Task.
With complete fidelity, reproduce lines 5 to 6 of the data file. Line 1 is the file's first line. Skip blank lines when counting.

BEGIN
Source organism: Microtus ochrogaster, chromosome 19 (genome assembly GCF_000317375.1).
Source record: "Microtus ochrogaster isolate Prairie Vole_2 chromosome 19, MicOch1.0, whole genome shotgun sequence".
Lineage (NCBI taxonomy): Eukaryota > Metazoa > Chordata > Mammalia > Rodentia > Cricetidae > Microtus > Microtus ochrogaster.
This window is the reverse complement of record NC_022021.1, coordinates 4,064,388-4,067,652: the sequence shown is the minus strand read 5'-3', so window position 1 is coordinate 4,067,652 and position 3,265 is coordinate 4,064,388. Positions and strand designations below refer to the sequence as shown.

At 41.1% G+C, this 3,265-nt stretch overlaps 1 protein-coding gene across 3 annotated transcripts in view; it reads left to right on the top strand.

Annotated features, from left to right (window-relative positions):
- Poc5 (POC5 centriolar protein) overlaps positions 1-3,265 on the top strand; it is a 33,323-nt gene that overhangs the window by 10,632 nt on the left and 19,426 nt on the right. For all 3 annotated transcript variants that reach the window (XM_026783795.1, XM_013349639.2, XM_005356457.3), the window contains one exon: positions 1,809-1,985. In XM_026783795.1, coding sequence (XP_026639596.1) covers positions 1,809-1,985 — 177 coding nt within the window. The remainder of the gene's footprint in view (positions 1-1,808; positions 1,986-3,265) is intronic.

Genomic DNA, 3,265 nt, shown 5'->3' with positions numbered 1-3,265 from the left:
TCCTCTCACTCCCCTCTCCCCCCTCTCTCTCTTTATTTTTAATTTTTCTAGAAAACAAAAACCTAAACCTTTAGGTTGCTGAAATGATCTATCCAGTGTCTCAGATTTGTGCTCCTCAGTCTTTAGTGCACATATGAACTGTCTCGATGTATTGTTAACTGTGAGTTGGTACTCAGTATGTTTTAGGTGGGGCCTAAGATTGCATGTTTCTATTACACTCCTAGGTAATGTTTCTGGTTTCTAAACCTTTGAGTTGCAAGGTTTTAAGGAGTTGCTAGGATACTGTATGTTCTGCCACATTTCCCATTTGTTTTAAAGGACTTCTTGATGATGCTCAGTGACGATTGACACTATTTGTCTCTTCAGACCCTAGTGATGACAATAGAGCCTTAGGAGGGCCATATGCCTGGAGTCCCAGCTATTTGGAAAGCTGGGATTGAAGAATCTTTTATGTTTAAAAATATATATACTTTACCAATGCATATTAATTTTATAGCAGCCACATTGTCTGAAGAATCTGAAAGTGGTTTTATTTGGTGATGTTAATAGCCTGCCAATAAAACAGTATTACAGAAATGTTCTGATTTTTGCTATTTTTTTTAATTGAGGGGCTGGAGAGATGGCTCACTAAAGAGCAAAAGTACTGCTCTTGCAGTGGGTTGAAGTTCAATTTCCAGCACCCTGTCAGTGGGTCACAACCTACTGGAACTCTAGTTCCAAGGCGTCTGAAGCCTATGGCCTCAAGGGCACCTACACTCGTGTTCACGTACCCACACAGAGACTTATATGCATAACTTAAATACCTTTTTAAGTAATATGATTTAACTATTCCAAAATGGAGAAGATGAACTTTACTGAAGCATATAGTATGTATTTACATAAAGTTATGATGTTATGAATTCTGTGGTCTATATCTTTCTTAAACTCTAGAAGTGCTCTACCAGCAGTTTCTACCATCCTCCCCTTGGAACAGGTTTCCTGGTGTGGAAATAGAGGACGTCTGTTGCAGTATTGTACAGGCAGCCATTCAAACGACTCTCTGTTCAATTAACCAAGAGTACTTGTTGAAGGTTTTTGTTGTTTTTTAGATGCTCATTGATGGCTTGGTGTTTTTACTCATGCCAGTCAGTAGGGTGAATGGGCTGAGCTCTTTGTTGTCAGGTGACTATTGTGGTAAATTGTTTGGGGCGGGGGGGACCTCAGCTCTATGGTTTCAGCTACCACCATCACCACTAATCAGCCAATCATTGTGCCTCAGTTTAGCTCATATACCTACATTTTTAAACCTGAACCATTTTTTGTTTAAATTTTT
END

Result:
At 41.1% G+C, this 3,265-nt stretch overlaps 1 protein-coding gene across 3 annotated transcripts in view; it reads left to right on the top strand.

Annotated features, from left to right (window-relative positions):